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tv   [untitled]    April 24, 2011 1:30pm-2:00pm PDT

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telling people. i will not accept applications unless this is met. this is, number one, to protect the citizens of san francisco a lot more because they will have training. when i first went through this, all that was required was the 832, basically 40 hours, a college course. i put myself through levels a, b and c and have kept up with all of the training. if you added up all of the training that i had it would be way above level 3. to make this a viable organization, this is what we need. and one other thing you need to take into account, the finances of the city. you have 40 police officers that if you discount the pssg program and look at the police
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website, costs the city next to nothing. we realize the numbers that you are going to take from here and say this is how much it costs. if we had 40 more officers, assistants, you would get 40 officers for free for the city. hard to tell the citizens that we are getting rid of 40 officers. the city shortfall this year is $308 million. next year 460, next year 680. board of supervisors talked about dropping the drop program. if they do that you will lose approximately a quarter to a third of the police department.
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the rules and regulations need to be looked at and they need to be redone. i offered to sit down with the police department to make it work. >> i am confused again. you said there are 40 patrol special officers when we heard there were 47. if you add up the numbers we have, we have officers not working that have not been heard from. i would like to say 40 officers because we are still in contact with some of them but the numbers will be between 27 and 40. >> that is one of the things that we need to correct. any other place of employment they would know who is working and employed, not a number between 40 and 27. what do you charge a typical merchant on your beat for a month's of service. >> i have one client that i charge $25. >> how about other clients? >> it would depend on what they want me to do. i respond to their calls, i
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drive by and patrol their place to see if anything is going on out front and i charge them $300 per month. >> commissioners, any questions? >> you know, i want to make a statement. i understand you are doing your presentation. i read your report. i read the report. and i understand that you guys talk about, you know, raising liability insurance. i think that is one of the concerns that the city has. this thing about level 3, that is something we can talk about. the thing that your clients, that the identification of your clients and their fees. correct me if i am wrong, the way it is right now there is no confidentiality. if you turn it over, you are just turning it over. there is no protection that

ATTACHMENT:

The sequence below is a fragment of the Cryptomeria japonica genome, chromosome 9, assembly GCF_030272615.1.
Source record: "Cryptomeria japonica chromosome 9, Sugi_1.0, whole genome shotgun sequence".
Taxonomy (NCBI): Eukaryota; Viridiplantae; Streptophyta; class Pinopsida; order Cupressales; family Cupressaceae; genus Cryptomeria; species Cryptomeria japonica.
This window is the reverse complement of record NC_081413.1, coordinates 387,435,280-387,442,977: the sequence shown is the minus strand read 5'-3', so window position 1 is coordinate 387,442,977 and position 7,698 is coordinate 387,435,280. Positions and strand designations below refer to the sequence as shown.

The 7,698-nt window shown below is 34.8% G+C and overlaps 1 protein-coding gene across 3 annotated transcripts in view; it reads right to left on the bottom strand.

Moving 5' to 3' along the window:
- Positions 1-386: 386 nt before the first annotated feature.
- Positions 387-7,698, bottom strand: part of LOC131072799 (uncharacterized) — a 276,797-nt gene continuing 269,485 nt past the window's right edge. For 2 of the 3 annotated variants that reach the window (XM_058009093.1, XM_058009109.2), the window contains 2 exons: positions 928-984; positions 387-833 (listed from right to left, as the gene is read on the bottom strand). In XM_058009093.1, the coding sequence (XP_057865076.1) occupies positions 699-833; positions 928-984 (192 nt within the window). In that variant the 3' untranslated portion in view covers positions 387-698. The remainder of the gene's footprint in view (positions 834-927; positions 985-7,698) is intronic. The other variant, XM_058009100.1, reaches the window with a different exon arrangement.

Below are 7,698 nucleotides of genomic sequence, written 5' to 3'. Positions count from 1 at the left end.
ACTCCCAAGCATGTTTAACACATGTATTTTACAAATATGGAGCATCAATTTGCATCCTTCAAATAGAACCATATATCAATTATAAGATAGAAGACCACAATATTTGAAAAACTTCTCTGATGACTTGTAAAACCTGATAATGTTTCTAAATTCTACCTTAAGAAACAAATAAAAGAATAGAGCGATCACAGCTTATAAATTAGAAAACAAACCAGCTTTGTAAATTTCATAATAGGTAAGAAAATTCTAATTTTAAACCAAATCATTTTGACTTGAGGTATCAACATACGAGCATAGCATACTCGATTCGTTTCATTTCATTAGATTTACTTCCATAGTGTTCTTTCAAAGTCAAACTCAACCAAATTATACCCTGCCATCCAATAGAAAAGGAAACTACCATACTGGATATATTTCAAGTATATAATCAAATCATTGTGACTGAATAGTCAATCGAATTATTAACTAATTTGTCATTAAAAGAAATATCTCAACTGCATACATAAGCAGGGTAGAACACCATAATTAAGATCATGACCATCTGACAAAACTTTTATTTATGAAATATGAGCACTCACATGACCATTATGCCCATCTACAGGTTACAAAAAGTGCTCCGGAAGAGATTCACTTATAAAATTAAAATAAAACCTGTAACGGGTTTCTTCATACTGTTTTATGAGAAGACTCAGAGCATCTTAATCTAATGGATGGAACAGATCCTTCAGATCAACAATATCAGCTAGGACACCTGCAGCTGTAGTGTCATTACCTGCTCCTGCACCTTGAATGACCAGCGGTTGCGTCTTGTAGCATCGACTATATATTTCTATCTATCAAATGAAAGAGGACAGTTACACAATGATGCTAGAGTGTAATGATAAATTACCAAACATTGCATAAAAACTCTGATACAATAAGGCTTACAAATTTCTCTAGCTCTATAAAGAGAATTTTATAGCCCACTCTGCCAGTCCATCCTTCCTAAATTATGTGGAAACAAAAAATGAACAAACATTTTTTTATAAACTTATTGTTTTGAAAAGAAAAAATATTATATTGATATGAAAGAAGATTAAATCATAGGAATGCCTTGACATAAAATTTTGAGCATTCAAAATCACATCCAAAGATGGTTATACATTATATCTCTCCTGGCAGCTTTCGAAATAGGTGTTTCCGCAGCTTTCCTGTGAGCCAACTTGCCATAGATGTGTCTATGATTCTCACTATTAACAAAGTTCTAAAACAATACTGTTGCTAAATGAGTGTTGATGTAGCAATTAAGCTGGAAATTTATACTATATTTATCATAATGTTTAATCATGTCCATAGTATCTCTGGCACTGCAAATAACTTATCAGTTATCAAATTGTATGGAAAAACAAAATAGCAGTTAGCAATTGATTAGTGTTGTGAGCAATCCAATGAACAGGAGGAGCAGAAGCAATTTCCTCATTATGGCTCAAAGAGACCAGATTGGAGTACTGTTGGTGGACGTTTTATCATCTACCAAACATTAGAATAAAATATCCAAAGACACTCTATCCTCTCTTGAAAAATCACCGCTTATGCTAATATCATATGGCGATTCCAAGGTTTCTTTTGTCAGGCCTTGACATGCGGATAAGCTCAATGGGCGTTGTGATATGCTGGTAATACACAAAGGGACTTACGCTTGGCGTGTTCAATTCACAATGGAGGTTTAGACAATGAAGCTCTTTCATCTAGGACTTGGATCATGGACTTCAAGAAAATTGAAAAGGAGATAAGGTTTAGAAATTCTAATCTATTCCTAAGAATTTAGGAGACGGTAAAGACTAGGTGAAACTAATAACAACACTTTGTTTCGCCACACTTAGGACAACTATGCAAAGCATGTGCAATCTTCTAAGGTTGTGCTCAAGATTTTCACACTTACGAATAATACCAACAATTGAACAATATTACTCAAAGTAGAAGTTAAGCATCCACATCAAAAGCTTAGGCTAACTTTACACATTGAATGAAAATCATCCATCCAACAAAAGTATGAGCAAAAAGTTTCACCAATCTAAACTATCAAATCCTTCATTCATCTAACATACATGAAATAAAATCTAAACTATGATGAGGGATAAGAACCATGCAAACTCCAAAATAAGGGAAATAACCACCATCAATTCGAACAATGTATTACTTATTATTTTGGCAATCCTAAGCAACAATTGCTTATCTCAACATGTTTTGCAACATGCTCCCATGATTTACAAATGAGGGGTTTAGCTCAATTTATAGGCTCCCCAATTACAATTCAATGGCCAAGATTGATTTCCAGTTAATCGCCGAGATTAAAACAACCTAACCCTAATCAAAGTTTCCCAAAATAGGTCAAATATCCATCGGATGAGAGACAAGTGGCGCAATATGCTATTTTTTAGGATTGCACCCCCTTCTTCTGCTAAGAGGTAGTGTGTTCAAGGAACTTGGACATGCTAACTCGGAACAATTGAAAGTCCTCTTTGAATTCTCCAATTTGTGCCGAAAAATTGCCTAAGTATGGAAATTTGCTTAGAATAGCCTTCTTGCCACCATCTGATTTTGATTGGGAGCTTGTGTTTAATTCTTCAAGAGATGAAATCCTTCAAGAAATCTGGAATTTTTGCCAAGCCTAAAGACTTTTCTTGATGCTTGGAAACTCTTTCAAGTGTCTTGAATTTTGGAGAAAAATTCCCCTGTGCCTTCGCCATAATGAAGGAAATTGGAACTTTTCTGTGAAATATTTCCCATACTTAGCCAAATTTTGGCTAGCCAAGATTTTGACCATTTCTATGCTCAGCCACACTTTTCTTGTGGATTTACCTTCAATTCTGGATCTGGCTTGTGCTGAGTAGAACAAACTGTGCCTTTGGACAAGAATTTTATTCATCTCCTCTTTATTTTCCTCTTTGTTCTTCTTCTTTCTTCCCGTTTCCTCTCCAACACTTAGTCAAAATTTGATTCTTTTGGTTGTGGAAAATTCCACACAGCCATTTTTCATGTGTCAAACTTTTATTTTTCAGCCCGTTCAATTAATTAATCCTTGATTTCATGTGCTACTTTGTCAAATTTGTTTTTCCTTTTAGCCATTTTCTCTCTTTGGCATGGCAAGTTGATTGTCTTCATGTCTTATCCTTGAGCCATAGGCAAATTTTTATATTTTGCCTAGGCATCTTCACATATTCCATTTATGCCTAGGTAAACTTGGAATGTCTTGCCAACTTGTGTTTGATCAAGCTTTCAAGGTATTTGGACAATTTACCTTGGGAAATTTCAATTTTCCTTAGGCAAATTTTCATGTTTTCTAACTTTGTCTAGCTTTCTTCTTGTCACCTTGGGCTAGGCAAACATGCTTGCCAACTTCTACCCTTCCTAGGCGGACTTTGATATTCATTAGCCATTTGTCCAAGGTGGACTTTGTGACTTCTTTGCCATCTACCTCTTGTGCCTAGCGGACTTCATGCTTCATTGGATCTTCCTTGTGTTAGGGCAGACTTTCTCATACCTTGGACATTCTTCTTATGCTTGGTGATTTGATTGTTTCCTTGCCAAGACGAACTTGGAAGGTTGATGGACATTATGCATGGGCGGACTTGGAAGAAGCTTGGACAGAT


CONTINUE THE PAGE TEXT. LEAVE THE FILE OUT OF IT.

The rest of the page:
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others can access that. that is my understanding. i don't know if that is your understanding. >> that is correct. there is no way that can stay confidential. we have been looking for ways to keep it confidential so at least that we could prove to you that we are not overcharging. >> that is one of my concerns. if we talk about where we decide to go, we have to talk about the customer list and the fees. you know, those certainly are an asset. it is a recognized asset for the business and in some cases confidential. so i think that is something we should talk about and what protection we will give to these individuals who are running a business and are a valuable asset we are asking them to expose. i think that is something that we need to talk about as well.
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>> maybe with our personnel files being confidential, why not find a way to take our client list and integrate it into the personnel file so only certain people have access to them and the general public or anybody walking by the file cabinet does not. >> that is a concern. i think it is a legitimate and valid concern. >> i agree. that is a great idea. we are concerned if you have anything from the san francisco police department you have to be transparent. somebody has to monitor to make sure that there is uniformity in fees and that there are not high fees being charged in some areas of the city. that is a good idea. >> commissioners, we met with you. we met a couple of times. we were blunt with you. we said here are what they are saying. can you step up to them.
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some of them are fiscal concerns. it is costing the city a lot of money to have extra protection for some citizens. can you make it more cost neutral for the city. we talked about training. what can patrol specials do to address the cost of that. i am sensitive to that. i think that it is important that we have oversight in that the charter gives you a monopoly and you can't have an unregulated monopoly. we brought up training. when we get to the end of tonight in terms of where i am coming from, i don't think anybody should have a san francisco police patch and a gun unless they have a very high level of training. one thing we talked about is at least level three training. i think we owe it to the